Weekly Wire
Weekly Alibi Odds and Ends

By Devin D. O'Leary

NOVEMBER 1, 1999: 

Dateline: Colombia -- What a joy and a comfort it is to have children in your old age. A husband and wife celebrating their golden anniversary with a trip to Miami were arrested in Bogotá's El Dorado Airport after security discovered $370,000 worth of heroin in their bags. The couple's daughter, Ana Beatriz Corredor, admitted to stashing the nearly eight pounds of heroin in her parents' luggage. Corredor, her son, her brother and his daughter were accompanying the elderly couple on their vacation, which was part of an anniversary present. The couple was not detained by police.

Dateline: England -- In a professional boxing match that surely had spectators asking for their money back, 23-year-old stable boy Daniel James knocked out his opponent, Steve Tuckett, in exactly 13 seconds -- and that includes the 10 seconds it took for the referee to count Tuckett out. James' swift left hook to Tuckett's jaw resulted in the fastest boxing victory in British history. Last Saturday's win was the 10th professional triumph for the light-welterweight.

Dateline: England -- Angry over the recent sale of one of his old artworks for 11,000 pounds ($17,500), British artist David Hockney decided to send a rude message to the auction world last week by offering his art for free to anyone who wanted it. The earthy modern art master's ire was raised when a British auction house sold off the work consisting of a fax glued to an old kitchen blind mistakenly left behind by his sister when she moved to a new house. Through the London mass-market tabloid The Sun, Hockney offered readers the opportunity to receive a full-scale version of the 1989 work entitled "House by the Sea," simply by dialing up a fax line. The art work came in 16 separate sheets with instructions on how to assemble and attach them to a set of roller blinds. "Art is for all," said Hockney in the accompanying Sun article. "I don't want them to be exclusive and sold for money. They are free to everyone."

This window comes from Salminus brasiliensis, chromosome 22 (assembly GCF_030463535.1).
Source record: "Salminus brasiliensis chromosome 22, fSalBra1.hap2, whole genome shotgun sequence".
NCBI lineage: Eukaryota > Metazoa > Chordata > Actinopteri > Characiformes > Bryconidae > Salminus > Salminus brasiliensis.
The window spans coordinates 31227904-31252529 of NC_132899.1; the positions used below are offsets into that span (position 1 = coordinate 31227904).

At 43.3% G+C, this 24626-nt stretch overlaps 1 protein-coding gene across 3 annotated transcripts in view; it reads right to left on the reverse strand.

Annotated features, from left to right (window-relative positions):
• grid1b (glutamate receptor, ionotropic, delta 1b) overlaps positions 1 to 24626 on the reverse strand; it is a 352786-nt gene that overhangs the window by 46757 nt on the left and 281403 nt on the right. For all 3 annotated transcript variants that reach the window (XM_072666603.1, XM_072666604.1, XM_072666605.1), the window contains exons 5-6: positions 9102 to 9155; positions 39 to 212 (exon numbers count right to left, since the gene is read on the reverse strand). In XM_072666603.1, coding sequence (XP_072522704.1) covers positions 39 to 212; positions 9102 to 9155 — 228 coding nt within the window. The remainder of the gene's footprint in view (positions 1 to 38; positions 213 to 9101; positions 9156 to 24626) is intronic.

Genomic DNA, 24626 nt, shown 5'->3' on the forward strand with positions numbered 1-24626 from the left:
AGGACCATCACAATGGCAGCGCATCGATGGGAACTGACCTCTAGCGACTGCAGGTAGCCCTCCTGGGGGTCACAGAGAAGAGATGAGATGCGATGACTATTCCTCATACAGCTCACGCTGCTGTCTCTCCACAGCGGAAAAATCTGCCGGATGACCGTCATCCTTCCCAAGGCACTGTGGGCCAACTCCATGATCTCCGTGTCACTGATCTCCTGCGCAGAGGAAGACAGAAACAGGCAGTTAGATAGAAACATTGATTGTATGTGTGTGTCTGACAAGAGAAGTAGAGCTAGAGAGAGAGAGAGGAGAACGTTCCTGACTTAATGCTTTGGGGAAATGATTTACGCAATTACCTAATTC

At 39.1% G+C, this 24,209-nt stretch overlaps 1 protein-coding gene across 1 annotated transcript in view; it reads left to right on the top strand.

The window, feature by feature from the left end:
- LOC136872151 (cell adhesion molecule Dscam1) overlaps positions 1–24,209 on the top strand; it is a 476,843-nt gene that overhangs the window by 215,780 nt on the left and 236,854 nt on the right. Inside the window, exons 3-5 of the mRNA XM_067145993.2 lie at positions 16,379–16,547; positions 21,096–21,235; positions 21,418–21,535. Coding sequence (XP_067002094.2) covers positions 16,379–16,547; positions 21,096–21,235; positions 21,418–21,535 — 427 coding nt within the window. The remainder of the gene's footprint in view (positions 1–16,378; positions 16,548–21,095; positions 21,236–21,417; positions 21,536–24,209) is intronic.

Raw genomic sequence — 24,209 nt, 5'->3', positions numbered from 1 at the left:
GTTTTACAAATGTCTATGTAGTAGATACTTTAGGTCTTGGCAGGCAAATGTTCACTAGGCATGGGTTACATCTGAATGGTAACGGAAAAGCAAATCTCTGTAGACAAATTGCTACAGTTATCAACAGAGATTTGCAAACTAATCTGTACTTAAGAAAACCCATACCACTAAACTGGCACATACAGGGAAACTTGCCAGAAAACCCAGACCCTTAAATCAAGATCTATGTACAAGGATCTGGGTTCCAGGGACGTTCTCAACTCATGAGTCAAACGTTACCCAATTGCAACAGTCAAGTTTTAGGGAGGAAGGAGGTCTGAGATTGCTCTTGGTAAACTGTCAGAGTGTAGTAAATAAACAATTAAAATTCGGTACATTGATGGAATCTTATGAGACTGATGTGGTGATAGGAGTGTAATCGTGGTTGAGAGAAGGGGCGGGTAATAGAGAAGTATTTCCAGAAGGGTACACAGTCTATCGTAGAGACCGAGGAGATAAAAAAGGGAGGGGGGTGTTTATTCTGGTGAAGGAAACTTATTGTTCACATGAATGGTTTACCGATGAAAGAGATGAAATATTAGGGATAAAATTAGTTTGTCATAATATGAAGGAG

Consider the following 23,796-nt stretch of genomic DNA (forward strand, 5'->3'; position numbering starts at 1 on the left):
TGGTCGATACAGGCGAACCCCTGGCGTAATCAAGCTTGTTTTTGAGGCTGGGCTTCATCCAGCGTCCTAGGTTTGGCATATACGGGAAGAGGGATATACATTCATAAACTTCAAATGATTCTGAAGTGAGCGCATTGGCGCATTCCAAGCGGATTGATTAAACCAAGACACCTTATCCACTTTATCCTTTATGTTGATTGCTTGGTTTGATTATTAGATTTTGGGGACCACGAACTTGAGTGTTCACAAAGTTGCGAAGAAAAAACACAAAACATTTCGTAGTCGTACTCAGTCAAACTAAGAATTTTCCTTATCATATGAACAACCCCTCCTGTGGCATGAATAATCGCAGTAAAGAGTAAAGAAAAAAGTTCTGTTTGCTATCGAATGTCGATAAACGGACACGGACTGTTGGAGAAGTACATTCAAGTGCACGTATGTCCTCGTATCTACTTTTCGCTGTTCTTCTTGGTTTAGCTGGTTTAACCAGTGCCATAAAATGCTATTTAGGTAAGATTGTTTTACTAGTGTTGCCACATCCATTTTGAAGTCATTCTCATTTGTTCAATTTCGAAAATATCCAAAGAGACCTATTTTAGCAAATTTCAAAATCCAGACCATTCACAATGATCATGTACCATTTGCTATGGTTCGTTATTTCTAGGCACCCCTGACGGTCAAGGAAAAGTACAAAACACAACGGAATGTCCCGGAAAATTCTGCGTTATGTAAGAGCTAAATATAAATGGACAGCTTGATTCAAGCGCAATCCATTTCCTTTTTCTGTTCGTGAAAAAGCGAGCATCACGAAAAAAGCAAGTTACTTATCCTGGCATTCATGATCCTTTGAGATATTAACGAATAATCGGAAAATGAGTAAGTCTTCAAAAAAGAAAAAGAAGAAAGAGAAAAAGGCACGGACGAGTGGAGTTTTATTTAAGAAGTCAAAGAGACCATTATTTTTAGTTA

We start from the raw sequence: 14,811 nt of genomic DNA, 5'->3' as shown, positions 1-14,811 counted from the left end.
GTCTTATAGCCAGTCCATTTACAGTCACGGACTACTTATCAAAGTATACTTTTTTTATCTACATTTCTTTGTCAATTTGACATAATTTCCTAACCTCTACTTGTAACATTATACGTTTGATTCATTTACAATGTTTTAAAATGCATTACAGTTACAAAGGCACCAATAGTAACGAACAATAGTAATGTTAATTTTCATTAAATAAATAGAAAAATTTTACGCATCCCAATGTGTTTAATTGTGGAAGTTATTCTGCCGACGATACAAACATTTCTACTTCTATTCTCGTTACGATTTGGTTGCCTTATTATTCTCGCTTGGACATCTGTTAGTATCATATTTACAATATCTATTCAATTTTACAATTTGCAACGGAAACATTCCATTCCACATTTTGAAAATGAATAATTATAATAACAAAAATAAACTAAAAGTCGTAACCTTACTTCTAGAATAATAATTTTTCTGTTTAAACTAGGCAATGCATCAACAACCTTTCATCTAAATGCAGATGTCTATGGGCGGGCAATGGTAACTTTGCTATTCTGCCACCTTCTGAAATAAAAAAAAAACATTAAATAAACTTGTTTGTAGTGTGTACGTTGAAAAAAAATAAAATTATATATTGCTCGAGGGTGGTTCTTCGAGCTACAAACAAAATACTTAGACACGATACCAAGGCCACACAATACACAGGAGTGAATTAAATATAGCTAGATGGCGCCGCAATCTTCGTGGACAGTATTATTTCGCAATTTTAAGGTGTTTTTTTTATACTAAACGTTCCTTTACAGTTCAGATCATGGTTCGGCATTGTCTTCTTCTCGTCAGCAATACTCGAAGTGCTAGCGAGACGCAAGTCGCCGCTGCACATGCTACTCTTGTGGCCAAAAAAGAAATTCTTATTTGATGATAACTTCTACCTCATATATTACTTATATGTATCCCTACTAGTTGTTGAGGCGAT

Dateline: Cairo -- An Islamist newspaper last Tuesday denounced Egypt's plans for a spectacular New Year millennium celebration as part of an evil Zionist plot to lay claim to the pyramids. Al-Shaab, a biweekly paper produced by Egypt's Islamic-oriented Labor Party, claimed the Y2K celebration would only serve to bolster Zionist claims that Jews had constructed the 4,500-year-old pyramids. "The Jews claim that they are owners of Egypt's ancient civilization and the builders of the pyramids," wrote Labor Party Secretary-General Adel Hussein in a front-page article. Hussein went on to call the show's organizer, famed French New Age composer Jean-Michael Jarre, an evil Zionist conspirator. Jarre plans to perform a $9 million, 12-hour "electronic opera" at the pyramids' plateau, featuring 1,000 performers, lasers, fireworks and a mix of Oriental and Western music -- which, if not entirely evil, will almost certainly be boring as hell.

Dateline: Alaska -- You can buy anything on the Web these days, including, it seems, the state of Alaska. Zachary Wilson, a student at State University of New York-Buffalo, put America's 49th state up for bid on eBay last week. Starting bid -- $3. Wilson jokingly said he hoped to trigger a bidding war between Russia and China that would pay for his education. Unfortunately, Wilson does not hold title to the state of Alaska, which might explain why he's going to a state university. The United States originally paid $7.2 million for Alaska in 1867. As soon as eBay officials heard about the unauthorized auction, they yanked it from their site.

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